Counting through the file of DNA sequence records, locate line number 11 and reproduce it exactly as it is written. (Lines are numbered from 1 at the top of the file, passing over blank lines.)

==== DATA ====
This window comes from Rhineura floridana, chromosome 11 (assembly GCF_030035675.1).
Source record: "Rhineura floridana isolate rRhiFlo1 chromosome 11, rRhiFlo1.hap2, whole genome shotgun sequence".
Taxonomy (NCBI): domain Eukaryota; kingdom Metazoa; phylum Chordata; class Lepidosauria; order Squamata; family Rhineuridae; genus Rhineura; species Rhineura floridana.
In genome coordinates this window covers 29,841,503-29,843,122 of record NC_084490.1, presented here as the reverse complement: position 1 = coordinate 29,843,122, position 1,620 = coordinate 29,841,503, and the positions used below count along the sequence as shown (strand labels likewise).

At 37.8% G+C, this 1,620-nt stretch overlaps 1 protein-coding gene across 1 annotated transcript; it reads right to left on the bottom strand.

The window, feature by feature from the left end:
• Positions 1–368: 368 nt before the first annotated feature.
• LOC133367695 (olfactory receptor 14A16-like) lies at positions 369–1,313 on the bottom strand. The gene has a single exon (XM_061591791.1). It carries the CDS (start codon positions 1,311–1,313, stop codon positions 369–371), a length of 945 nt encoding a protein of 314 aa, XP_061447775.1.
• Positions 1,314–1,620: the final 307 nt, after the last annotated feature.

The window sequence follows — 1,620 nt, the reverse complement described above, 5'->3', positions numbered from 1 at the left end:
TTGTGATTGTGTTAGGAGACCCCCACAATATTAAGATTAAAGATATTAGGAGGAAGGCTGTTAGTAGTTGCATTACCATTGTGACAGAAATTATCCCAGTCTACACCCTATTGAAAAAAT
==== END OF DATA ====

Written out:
TTGTGATTGTGTTAGGAGACCCCCACAATATTAAGATTAAAGATATTAGGAGGAAGGCTGTTAGTAGTTGCATTACCATTGTGACAGAAATTATCCCAGTCTACACCCTATTGAAAAAAT